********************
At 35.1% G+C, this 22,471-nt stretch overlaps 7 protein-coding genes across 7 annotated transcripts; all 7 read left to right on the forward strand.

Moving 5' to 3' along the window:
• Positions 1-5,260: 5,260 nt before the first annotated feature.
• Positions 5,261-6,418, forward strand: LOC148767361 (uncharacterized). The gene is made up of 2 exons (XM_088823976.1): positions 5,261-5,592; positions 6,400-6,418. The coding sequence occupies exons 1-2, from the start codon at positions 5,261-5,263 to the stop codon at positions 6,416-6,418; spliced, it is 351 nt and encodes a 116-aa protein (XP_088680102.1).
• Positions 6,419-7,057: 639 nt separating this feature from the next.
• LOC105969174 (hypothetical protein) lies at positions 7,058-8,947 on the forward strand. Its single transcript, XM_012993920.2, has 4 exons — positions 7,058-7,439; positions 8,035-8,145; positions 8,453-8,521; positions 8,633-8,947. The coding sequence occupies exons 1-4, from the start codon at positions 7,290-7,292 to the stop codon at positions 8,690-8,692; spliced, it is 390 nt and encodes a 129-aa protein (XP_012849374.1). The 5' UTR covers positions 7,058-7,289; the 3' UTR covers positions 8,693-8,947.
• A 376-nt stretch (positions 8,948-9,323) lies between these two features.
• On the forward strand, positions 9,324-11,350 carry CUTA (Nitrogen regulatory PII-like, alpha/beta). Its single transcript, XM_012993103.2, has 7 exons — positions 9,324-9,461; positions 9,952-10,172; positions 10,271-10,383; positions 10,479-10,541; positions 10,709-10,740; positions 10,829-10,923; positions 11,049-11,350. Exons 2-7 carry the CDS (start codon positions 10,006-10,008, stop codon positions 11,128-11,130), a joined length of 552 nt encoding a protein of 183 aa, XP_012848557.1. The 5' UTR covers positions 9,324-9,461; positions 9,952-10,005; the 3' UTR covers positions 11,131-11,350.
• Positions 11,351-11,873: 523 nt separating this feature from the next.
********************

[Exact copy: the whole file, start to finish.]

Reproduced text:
At 35.1% G+C, this 22,471-nt stretch overlaps 7 protein-coding genes across 7 annotated transcripts; all 7 read left to right on the forward strand.

Moving 5' to 3' along the window:
• Positions 1-5,260: 5,260 nt before the first annotated feature.
• Positions 5,261-6,418, forward strand: LOC148767361 (uncharacterized). The gene is made up of 2 exons (XM_088823976.1): positions 5,261-5,592; positions 6,400-6,418. The coding sequence occupies exons 1-2, from the start codon at positions 5,261-5,263 to the stop codon at positions 6,416-6,418; spliced, it is 351 nt and encodes a 116-aa protein (XP_088680102.1).
• Positions 6,419-7,057: 639 nt separating this feature from the next.
• LOC105969174 (hypothetical protein) lies at positions 7,058-8,947 on the forward strand. Its single transcript, XM_012993920.2, has 4 exons — positions 7,058-7,439; positions 8,035-8,145; positions 8,453-8,521; positions 8,633-8,947. The coding sequence occupies exons 1-4, from the start codon at positions 7,290-7,292 to the stop codon at positions 8,690-8,692; spliced, it is 390 nt and encodes a 129-aa protein (XP_012849374.1). The 5' UTR covers positions 7,058-7,289; the 3' UTR covers positions 8,693-8,947.
• A 376-nt stretch (positions 8,948-9,323) lies between these two features.
• On the forward strand, positions 9,324-11,350 carry CUTA (Nitrogen regulatory PII-like, alpha/beta). Its single transcript, XM_012993103.2, has 7 exons — positions 9,324-9,461; positions 9,952-10,172; positions 10,271-10,383; positions 10,479-10,541; positions 10,709-10,740; positions 10,829-10,923; positions 11,049-11,350. Exons 2-7 carry the CDS (start codon positions 10,006-10,008, stop codon positions 11,128-11,130), a joined length of 552 nt encoding a protein of 183 aa, XP_012848557.1. The 5' UTR covers positions 9,324-9,461; positions 9,952-10,005; the 3' UTR covers positions 11,131-11,350.
• Positions 11,351-11,873: 523 nt separating this feature from the next.